Krugman is blistering on some old tropes, the Schumpeterian theory of creative destruction gets short shrift, which still lingers in the financial press in complaints about ‘zombie’ companies (which I have always found weird). Likewise, that global development is all about rigging resource prices, which haunts the walls of a million coffee shops and a fair few churches and is also (sadly) tosh.

So, he is not all bad.

The New Bernanke Put

Nor when you understand how deep his influence is, does this financial market seem so strange, because the Central Banks hope inflation is external (weather, politics, madmen fighting etc) so this will “mean revert” in time. Alongside this sits a very wary take on destabilising currencies by interest rate differentials. The old guard real world elements break through occasionally (and have supporters, like the splendidly lucid El-Erian) especially with double figure inflation on the rampage, but they are not heeded for long.

Seen like that, while the stock market hates bubbles and inflation, it can’t shake the belief that in some form the “Bernanke Put” is still in play.

In which case ‘higher for longer’ on interest rates is a paper tiger, as rates don’t cause recessions, regulatory failure and hot money flows do. In that world buying an overpriced but liquid US market and buying the dollar looks, to many, like low risk. Not to us.

Inflation control?

And yes, as we have long argued, this won’t control inflation, but it seems who cares? We don’t need to fear the stock and housing bubbles deflating abruptly, as the Central Banks won’t allow that. Nor should we worry about rates, as Central Banks can’t let them rise much more, without jeopardising their over-indebted host governments.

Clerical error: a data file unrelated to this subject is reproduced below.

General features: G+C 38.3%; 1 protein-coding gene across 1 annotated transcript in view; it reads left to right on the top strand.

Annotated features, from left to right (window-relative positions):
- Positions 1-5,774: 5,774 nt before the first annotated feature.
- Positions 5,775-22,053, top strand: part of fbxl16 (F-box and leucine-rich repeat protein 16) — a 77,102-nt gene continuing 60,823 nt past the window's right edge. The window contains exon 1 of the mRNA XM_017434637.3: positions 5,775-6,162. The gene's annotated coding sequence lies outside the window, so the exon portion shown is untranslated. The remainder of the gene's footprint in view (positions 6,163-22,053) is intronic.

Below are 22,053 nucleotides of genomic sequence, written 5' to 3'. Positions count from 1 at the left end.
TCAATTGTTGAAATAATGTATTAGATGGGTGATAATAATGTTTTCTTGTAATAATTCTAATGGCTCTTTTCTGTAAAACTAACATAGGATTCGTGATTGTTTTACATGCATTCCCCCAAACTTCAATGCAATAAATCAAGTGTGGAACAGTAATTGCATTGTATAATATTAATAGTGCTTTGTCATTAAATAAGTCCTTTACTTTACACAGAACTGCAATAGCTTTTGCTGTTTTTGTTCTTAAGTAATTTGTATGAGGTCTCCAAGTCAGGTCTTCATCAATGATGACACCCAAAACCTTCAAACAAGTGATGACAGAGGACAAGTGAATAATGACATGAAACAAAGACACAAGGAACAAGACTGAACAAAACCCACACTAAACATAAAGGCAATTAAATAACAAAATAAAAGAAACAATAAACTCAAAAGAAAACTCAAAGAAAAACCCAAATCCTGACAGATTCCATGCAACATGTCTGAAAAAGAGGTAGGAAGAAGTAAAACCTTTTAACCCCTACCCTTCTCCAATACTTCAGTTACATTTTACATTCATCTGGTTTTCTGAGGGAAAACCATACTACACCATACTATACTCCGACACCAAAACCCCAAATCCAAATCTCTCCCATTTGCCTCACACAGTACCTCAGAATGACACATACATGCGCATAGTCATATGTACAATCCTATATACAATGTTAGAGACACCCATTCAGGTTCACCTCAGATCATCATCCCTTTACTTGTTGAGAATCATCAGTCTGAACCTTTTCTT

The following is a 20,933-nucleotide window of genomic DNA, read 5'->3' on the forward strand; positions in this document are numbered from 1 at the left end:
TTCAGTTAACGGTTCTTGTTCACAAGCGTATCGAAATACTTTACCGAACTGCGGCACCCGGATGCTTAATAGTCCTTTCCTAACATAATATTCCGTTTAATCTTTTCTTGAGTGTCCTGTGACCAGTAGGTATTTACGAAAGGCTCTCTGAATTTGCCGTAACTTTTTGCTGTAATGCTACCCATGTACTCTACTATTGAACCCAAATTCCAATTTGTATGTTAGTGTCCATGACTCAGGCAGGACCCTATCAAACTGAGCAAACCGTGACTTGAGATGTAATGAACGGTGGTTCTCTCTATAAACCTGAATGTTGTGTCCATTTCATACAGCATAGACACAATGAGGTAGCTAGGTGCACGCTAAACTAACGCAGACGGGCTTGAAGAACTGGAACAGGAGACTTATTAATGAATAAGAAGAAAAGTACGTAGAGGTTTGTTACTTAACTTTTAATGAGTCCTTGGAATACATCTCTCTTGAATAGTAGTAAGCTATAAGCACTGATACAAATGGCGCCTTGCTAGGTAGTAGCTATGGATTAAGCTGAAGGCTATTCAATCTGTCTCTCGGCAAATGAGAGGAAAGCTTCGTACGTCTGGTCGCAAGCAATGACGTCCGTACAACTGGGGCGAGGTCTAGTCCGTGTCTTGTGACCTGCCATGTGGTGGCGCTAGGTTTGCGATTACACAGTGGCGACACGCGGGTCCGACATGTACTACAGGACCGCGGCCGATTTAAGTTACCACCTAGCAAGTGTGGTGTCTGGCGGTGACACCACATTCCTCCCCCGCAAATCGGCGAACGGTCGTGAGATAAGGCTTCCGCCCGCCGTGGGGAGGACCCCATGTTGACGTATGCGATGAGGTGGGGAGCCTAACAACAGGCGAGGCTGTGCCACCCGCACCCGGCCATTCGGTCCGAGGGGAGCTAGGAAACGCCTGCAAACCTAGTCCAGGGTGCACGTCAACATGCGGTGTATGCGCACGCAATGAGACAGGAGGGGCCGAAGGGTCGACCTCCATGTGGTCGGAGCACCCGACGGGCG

So yes, old hands may hate a rising market into an economic  slow-down, but they are it seems, just part of history.

What then to buy? Arms companies are not significant post ESG, the China trade is (we feel falsely) boosting already elevated resource prices, and travel companies are getting plenty of attention. Meanwhile areas of bountiful state subsidy (an ever-increasing list) are happy too. However, that is a fairly unattractive list. And are valuations in those areas still reasonable?

I can see why some investors just think playing around with Tesla options is the best bet (we don’t).

Then as Farce, Modern Imperial Europe

Chou En Lai when asked about the French Revolution was of the view (it is said) that it was “too early to tell”. I have been reading Michael Broers’ brilliant Europe Under Napoleon, an extended love letter to the EU, in favour of rational technocratic administration, with a deep-seated fear of the sans-culottes.

This seems to highlight so much of the French desire to see the EU as the Napoleonic Empire, without the bad bits. The terror of the rabble, the urban bias, the fetishism of one law, the desire to paint any opposition to EU autocracy as unspeakable - it all rather gels.

Well perhaps the parallels go too far, but in looking at the bizarre actions of the EU over Ulster it is tempting to see more than just childish spite. The resources thrown at half a dozen sleepy border crossings (reportedly 20% of all external border EU customs checks last year) made little rational sense. Even if not that bad, it was overkill.